Over this part summer my wife and I left a couple of plots “unplanted” in our garden. Instead we shook out last years woad seeds over the earth and let the plots be. As I had hoped, the woad plants grew up among the weeds. But last night it went down to 6 °C (43 °F) and some of the leaves on the plants turned blue. Once this happens, the indigo cannot be extracted from the leaves anymore, so I got to work this morning harvesting the remaining green leaves in the hope that I could still get some indigo pigment this year.
My assistant was available for the morning, so she and I carefully picked woad leaves for a couple of hours. It was nice work, the morning been sunny but cool; which makes working a pleasure and a way of keeping warm. In the end we collected a small container of leaves that looked healthy. We washed the leaves outside and removed most of the dirt before we began cooking the leaves. I modified the process I used last year in a couple minor ways, but nothing that I expect to have dramatic effects on the outcome of the dye.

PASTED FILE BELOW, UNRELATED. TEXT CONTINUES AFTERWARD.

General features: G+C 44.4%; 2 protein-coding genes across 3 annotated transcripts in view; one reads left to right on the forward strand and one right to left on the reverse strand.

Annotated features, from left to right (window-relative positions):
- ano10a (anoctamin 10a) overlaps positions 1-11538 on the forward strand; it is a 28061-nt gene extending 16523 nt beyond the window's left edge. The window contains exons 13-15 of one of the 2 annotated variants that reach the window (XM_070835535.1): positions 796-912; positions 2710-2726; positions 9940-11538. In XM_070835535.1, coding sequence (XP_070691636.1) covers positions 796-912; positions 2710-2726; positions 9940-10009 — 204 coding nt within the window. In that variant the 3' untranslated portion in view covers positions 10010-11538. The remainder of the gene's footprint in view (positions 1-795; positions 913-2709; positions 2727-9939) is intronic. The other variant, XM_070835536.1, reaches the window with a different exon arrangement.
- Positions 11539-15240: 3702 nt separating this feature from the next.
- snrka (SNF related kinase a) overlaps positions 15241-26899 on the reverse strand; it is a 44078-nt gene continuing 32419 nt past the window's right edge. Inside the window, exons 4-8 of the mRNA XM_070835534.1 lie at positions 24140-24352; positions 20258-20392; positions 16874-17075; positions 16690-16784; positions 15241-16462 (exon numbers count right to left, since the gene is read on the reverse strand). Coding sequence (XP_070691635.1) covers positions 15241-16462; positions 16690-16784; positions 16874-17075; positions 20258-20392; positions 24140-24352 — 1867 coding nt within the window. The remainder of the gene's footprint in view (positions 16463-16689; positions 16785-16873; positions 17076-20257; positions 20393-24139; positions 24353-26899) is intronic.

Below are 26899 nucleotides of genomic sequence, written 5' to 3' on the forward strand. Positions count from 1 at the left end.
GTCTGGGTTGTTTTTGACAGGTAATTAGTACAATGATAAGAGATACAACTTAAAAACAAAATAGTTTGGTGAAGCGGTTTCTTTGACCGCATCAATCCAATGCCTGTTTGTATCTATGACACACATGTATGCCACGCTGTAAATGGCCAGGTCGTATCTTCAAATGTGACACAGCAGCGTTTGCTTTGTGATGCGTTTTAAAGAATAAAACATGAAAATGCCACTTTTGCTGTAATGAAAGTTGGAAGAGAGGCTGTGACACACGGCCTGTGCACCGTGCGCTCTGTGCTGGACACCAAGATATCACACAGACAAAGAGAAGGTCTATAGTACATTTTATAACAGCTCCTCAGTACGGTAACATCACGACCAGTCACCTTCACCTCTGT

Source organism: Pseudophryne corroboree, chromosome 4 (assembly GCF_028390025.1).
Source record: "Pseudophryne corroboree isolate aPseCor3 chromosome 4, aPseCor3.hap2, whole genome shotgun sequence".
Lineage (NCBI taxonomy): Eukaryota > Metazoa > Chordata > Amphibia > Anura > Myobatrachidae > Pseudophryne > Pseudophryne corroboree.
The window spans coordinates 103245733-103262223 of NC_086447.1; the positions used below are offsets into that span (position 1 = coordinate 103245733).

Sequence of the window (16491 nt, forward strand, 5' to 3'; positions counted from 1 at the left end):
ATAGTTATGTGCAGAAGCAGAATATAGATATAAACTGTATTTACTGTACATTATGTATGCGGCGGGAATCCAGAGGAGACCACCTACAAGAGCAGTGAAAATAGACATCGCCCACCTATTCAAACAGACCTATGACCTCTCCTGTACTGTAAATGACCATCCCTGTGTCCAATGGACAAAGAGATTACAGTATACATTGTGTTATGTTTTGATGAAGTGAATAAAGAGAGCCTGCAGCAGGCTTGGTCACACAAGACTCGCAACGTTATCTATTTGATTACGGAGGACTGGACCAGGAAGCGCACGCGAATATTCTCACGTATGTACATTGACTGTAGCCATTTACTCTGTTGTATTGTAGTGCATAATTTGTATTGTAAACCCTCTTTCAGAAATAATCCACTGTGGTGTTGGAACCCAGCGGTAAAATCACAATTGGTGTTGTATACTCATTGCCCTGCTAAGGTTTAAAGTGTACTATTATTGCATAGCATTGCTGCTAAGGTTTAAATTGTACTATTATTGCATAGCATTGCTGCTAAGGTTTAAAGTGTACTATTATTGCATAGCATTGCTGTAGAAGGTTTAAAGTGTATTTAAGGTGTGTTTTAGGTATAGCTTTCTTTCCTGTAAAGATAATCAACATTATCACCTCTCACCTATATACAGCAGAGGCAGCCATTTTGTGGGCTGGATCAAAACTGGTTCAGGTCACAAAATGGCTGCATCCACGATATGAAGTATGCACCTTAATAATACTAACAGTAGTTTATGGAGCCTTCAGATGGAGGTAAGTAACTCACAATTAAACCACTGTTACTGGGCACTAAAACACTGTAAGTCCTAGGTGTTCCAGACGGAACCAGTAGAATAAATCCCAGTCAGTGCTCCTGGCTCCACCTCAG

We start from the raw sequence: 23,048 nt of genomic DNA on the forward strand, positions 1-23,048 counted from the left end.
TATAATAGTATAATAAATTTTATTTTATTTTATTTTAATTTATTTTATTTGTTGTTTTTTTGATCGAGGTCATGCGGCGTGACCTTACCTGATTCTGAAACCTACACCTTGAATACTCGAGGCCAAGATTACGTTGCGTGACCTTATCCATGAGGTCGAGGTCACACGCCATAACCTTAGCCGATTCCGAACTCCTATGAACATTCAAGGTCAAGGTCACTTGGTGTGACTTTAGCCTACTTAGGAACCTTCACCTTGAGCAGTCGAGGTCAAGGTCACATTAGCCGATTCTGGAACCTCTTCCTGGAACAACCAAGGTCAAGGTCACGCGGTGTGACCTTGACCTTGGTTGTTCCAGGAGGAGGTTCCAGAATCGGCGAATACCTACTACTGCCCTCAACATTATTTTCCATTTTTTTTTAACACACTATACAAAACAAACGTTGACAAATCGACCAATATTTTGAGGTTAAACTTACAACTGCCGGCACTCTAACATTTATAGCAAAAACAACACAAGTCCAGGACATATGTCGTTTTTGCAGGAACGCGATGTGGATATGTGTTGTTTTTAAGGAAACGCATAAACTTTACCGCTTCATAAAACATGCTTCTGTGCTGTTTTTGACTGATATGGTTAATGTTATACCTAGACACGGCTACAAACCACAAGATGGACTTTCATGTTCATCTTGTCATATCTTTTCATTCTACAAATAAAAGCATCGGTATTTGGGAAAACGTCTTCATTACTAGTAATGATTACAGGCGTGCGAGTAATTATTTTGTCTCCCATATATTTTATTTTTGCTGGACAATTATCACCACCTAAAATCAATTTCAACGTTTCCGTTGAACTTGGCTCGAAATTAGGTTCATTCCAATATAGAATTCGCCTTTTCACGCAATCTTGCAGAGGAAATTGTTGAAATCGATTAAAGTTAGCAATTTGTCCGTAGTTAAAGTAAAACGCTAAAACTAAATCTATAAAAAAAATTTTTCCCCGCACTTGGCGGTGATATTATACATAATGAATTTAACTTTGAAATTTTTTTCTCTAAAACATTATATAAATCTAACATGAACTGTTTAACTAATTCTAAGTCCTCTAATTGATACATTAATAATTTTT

This year I also decided to take a more active role in cooling the vat as quickly as possible. I filled our bathtub with cold water from our well and, after the vats were ready, I put both of them into the cold water. This produced a lot more steam than last time, but it did cool the vats in under 20 minutes.
Everything went really well up until this point, but when it came time to aerate the mixture I never produced blue foam. This is is usually an important part of the process. Usually, while aerating, a green foam forms, which then turns blue before returning to green but at best I got a whitish foam at one point. I don’t know what this means (maybe the cold effected all the leaves afterall?).
At this point all I can do is let the vats settle and hope that even without the blue foam there will still be some indigo dye.